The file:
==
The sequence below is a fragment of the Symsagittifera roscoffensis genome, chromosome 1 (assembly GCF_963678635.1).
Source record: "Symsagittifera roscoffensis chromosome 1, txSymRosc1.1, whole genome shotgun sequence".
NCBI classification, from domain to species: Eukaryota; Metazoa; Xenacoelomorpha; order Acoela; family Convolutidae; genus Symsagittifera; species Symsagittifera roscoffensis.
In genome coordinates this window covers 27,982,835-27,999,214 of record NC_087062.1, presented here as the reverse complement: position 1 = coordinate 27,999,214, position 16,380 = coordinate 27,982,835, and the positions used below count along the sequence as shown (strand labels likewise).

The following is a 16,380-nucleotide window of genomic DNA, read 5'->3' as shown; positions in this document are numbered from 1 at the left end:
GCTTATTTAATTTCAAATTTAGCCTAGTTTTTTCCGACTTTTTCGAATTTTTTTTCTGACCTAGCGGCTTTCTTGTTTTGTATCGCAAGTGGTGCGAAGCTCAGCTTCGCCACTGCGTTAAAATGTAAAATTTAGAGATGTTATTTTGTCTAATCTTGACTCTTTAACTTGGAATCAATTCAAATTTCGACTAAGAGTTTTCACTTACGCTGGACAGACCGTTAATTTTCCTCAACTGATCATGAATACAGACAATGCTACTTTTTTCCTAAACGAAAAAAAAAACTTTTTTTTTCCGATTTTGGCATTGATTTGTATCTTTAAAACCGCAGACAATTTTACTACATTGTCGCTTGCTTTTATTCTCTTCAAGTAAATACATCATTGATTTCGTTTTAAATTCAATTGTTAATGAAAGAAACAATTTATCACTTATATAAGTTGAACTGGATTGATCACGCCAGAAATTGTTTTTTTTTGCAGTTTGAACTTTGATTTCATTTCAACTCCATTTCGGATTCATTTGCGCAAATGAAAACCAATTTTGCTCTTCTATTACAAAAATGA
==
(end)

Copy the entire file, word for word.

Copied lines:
The sequence below is a fragment of the Symsagittifera roscoffensis genome, chromosome 1 (assembly GCF_963678635.1).
Source record: "Symsagittifera roscoffensis chromosome 1, txSymRosc1.1, whole genome shotgun sequence".
NCBI classification, from domain to species: Eukaryota; Metazoa; Xenacoelomorpha; order Acoela; family Convolutidae; genus Symsagittifera; species Symsagittifera roscoffensis.
In genome coordinates this window covers 27,982,835-27,999,214 of record NC_087062.1, presented here as the reverse complement: position 1 = coordinate 27,999,214, position 16,380 = coordinate 27,982,835, and the positions used below count along the sequence as shown (strand labels likewise).

The following is a 16,380-nucleotide window of genomic DNA, read 5'->3' as shown; positions in this document are numbered from 1 at the left end:
GCTTATTTAATTTCAAATTTAGCCTAGTTTTTTCCGACTTTTTCGAATTTTTTTTCTGACCTAGCGGCTTTCTTGTTTTGTATCGCAAGTGGTGCGAAGCTCAGCTTCGCCACTGCGTTAAAATGTAAAATTTAGAGATGTTATTTTGTCTAATCTTGACTCTTTAACTTGGAATCAATTCAAATTTCGACTAAGAGTTTTCACTTACGCTGGACAGACCGTTAATTTTCCTCAACTGATCATGAATACAGACAATGCTACTTTTTTCCTAAACGAAAAAAAAAACTTTTTTTTTCCGATTTTGGCATTGATTTGTATCTTTAAAACCGCAGACAATTTTACTACATTGTCGCTTGCTTTTATTCTCTTCAAGTAAATACATCATTGATTTCGTTTTAAATTCAATTGTTAATGAAAGAAACAATTTATCACTTATATAAGTTGAACTGGATTGATCACGCCAGAAATTGTTTTTTTTTGCAGTTTGAACTTTGATTTCATTTCAACTCCATTTCGGATTCATTTGCGCAAATGAAAACCAATTTTGCTCTTCTATTACAAAAATGA